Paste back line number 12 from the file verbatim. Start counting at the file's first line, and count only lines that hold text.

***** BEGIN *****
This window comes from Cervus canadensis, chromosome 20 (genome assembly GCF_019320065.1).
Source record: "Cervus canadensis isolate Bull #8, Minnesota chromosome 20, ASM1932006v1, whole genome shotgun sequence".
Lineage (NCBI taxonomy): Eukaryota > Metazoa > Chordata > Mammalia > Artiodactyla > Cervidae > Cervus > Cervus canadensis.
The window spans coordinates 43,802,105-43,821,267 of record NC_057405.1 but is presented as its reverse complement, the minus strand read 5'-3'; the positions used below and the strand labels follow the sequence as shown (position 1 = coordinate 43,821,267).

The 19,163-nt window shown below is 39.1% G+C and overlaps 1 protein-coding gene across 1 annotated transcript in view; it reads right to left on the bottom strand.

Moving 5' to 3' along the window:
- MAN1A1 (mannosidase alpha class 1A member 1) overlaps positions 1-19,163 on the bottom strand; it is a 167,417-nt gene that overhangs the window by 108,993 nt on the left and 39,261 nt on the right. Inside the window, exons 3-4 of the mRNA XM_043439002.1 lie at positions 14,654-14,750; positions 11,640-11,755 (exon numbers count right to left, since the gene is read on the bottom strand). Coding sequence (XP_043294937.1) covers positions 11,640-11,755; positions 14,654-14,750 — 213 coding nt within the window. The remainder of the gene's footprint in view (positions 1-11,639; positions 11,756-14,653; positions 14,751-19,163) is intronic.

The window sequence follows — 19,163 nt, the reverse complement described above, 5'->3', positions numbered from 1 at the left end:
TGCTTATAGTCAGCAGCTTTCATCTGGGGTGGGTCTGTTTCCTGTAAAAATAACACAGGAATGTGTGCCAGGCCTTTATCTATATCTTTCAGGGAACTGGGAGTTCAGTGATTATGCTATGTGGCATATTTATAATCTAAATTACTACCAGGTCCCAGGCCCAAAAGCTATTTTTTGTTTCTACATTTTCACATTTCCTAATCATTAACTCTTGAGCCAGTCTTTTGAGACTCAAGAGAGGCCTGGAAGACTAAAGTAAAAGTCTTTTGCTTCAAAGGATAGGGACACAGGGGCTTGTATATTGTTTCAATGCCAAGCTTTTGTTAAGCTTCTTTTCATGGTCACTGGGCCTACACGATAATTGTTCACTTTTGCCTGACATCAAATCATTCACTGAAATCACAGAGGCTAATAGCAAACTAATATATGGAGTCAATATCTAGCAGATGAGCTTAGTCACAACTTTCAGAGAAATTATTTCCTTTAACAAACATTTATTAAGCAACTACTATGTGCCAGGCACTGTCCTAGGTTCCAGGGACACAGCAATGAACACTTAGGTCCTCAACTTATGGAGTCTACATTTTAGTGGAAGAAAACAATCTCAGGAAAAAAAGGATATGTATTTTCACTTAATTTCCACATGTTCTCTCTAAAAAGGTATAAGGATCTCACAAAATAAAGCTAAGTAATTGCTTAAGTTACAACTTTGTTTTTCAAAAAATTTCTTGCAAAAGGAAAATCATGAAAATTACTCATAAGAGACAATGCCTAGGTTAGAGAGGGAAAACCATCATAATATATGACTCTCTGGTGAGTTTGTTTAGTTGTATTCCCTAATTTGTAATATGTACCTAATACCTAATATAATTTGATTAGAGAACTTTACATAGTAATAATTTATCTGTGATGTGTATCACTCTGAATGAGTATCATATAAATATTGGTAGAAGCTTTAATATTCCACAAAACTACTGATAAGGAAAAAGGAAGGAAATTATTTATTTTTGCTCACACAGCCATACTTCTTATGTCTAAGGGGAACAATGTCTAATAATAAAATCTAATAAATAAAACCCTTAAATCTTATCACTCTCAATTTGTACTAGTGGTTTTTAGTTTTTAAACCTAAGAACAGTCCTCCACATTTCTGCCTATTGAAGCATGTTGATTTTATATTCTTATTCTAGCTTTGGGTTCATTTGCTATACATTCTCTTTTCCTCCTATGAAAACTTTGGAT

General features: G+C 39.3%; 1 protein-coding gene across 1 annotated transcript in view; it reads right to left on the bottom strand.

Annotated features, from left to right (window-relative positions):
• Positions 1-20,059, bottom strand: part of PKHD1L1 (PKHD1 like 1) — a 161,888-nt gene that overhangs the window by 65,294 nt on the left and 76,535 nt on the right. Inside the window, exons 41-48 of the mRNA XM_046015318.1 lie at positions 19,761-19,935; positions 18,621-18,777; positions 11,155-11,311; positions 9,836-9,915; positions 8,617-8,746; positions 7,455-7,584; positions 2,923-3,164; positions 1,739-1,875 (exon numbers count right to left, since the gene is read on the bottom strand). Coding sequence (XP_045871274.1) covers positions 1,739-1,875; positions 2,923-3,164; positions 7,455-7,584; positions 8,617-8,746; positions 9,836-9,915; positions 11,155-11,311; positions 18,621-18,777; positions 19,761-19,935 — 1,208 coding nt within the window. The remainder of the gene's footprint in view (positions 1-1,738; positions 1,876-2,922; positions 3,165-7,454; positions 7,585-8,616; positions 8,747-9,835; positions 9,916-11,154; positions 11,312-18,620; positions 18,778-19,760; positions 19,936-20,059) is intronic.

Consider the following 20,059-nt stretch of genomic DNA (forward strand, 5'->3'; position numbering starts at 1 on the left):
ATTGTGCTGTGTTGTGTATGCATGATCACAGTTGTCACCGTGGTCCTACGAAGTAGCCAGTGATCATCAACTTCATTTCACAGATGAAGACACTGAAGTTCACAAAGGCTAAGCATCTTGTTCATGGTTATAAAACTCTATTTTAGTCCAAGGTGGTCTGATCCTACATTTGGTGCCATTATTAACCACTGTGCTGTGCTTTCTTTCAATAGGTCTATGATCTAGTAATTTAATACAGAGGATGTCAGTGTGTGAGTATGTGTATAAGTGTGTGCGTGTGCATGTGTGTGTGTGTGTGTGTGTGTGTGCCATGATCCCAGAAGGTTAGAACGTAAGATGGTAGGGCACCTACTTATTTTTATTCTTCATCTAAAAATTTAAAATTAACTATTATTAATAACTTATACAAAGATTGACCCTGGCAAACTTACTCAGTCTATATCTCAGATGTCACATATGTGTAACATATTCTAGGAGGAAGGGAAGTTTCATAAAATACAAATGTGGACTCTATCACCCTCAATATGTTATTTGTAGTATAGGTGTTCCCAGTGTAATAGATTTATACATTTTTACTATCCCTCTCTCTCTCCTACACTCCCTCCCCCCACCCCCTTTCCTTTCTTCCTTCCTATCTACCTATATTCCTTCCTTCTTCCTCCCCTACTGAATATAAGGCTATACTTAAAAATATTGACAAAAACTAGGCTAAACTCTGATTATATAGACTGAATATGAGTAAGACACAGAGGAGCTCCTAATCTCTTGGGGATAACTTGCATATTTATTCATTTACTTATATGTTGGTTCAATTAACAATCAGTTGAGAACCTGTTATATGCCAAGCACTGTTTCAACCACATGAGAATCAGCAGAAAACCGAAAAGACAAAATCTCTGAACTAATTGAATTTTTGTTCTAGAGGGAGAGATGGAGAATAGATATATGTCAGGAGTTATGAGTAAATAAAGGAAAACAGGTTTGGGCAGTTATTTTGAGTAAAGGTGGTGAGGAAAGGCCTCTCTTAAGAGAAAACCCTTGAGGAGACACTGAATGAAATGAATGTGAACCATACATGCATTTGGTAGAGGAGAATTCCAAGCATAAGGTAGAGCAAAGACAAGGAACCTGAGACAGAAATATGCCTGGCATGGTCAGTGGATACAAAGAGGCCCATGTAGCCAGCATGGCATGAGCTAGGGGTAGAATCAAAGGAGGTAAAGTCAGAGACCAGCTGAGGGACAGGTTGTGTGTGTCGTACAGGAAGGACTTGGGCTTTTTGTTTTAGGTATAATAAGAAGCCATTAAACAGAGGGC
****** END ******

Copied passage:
• Positions 1-20,059, bottom strand: part of PKHD1L1 (PKHD1 like 1) — a 161,888-nt gene that overhangs the window by 65,294 nt on the left and 76,535 nt on the right. Inside the window, exons 41-48 of the mRNA XM_046015318.1 lie at positions 19,761-19,935; positions 18,621-18,777; positions 11,155-11,311; positions 9,836-9,915; positions 8,617-8,746; positions 7,455-7,584; positions 2,923-3,164; positions 1,739-1,875 (exon numbers count right to left, since the gene is read on the bottom strand). Coding sequence (XP_045871274.1) covers positions 1,739-1,875; positions 2,923-3,164; positions 7,455-7,584; positions 8,617-8,746; positions 9,836-9,915; positions 11,155-11,311; positions 18,621-18,777; positions 19,761-19,935 — 1,208 coding nt within the window. The remainder of the gene's footprint in view (positions 1-1,738; positions 1,876-2,922; positions 3,165-7,454; positions 7,585-8,616; positions 8,747-9,835; positions 9,916-11,154; positions 11,312-18,620; positions 18,778-19,760; positions 19,936-20,059) is intronic.